There is a game I play in emotional intelligence workshops. It involves the group visualising the best boss they have ever had and then describing them. Then we do the same for the worst boss they have ever had. The results usually end with a lot of laughter and it can be quite therapeutic for all concerned. There is nothing better than visualising that boss that made your life hell and openly getting all of your angst out in a safe environment where anonymity is your closest best’est friend.
It is a wonderful way to understand the perceptions of a workforce and their needs from a given manager. As we discuss this in the workshop it becomes blatantly obvious that the technical ability of a boss is only a small factor of what makes a boss or manager great to work with.
Such discussions are valuable, not only because we gain insight into how we can be better managers, but also because it helps us understand what we want in a manager (i.e. Culture). A big part of this is to recognise that no one is perfect. We must acknowledge that even though our boss may drive us up the wall sometime, they still display many of the positive aspects of a good manager. It is easy to pick holes in someone that is usually doing a tough job in tough circumstances (ie. Managing in a difficult business culture and/or industry).
This aside, many of us have left a job before (or are desperately in the process of looking for a new one) because our boss is a proper “insert expletive”. I went through a period in my career where my boss did not appreciate my role, did not back me up, and gave me loose inconsistent direction. The whole experience was a horrible one. Then I started talking to others. I quickly realised that I was not the only one. This is a rampant disease that has spread across our modern working environments.
The story then completely changed for me. I was reading a book about working for yourself, and the concept of “firing customers” came up. The concept is that if you currently service customers that do not align with your values (as an individual and/or business), then they can continue to buy from you, but you will not service them as a part of your customer service cycle. Fundamentally, you are telling them to start using another vendor without having a messy confrontational conversation. A good example of when to use this is when a customer is refusing to pay an old overdue bill. This customer is basically telling you that they do not value you, your product, or your time. I say “flip” them, get on with servicing people that do, and basically fire them!
So how can we do this with our boss? Well, it’s simple – we quit. Usually we mentally check out three, six, or even twelve months ahead of our departure from the business while we’re hunting for a new opportunity. This may not be a big revelation to many, but the key point here is that in quitting you are basically firing your boss. Think about it. It is very rare that you leave a really good supportive boss. The only reasons for this tend to include personal reasons or moving to a new location. But here is the kicker. How many people have quit under your management?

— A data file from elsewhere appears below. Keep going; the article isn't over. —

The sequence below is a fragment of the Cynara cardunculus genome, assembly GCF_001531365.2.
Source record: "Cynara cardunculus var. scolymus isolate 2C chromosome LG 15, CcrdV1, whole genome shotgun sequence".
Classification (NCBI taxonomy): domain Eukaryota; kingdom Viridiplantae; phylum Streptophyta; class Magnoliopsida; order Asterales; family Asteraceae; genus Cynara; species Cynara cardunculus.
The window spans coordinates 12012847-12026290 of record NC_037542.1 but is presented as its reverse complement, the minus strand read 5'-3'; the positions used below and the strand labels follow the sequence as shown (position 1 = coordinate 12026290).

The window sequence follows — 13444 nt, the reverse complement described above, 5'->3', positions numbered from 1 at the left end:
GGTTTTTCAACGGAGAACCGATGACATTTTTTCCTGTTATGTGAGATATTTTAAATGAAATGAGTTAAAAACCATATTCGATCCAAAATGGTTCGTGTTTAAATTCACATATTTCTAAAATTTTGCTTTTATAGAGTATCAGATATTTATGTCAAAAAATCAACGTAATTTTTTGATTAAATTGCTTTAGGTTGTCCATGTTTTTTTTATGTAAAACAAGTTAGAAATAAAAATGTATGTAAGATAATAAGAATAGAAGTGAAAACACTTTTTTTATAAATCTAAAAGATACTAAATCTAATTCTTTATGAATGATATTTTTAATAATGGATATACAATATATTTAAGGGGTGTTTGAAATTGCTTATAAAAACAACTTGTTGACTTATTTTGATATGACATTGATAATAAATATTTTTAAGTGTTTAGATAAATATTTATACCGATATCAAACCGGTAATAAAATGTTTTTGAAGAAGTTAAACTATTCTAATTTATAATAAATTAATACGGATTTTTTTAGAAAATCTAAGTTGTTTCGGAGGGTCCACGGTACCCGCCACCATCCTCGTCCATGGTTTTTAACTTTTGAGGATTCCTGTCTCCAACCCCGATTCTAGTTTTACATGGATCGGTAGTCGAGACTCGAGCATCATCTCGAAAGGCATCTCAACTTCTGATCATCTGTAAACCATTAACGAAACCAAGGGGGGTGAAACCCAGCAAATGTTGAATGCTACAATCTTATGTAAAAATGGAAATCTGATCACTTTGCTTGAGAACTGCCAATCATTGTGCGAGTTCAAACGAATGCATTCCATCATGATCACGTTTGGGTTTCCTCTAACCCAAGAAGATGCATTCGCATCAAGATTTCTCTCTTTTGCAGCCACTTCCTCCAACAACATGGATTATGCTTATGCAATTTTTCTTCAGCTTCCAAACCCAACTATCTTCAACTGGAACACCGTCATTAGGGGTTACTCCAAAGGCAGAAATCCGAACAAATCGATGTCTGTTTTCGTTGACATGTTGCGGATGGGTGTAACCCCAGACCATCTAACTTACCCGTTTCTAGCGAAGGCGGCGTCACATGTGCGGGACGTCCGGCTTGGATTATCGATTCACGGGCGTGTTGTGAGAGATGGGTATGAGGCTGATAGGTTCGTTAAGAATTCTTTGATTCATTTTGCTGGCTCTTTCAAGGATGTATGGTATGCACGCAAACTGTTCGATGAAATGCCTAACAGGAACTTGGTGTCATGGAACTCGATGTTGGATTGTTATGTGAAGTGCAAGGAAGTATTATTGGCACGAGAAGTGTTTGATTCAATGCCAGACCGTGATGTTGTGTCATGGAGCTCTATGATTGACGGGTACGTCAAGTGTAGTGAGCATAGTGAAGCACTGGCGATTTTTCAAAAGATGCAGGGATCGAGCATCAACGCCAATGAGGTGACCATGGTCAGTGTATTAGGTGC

You may have had someone leave you because they could earn more somewhere else, or because the “growth potential” was bigger somewhere else. But, deep down there is another truth. Was it really about their unhappiness in their role? A role which you had a big impact on. Was their daily experience within the workplace somehow a negative one which you were unable to make into a positive one?
Que the excuses. It wasn’t my fault. It was the senior management’s fault. It was a tough time in the business. The market had a down turn. No one was happy.
Guess what; good bosses deal with this sort of stuff. The difference is that they can manage themselves and their teams through it with skillful precision to ensure no one quits. To ensure that their people do not fire them.
That’s right. For a boss to be fired is the exact same thing as someone quitting their position. This is what firing your boss looks like. If you have had many people fire you, then it is a signal to start changing your management approach. Gain insight from peers that have kept their teams together. Source training which can be beneficial for your people management. Maybe start by analysing your self-management abilities. It is also critical that you understand where and how your boss or partner is helping or hindering you in regard to this. Replacing staff is one of the biggest strains on a business. It is disruptive to service levels, it is the biggest HR cost a business can take on, and it is certainly no fun.
The other side of the coin is being the boss that rarely gets fired. This is a very satisfying position to be in, especially as it is quite rare and extremely difficult to achieve. Working towards this goal is such a great undertaking with a great deal of satisfaction associated with it. There is a lot of pride and happiness that comes with being called “a great boss”.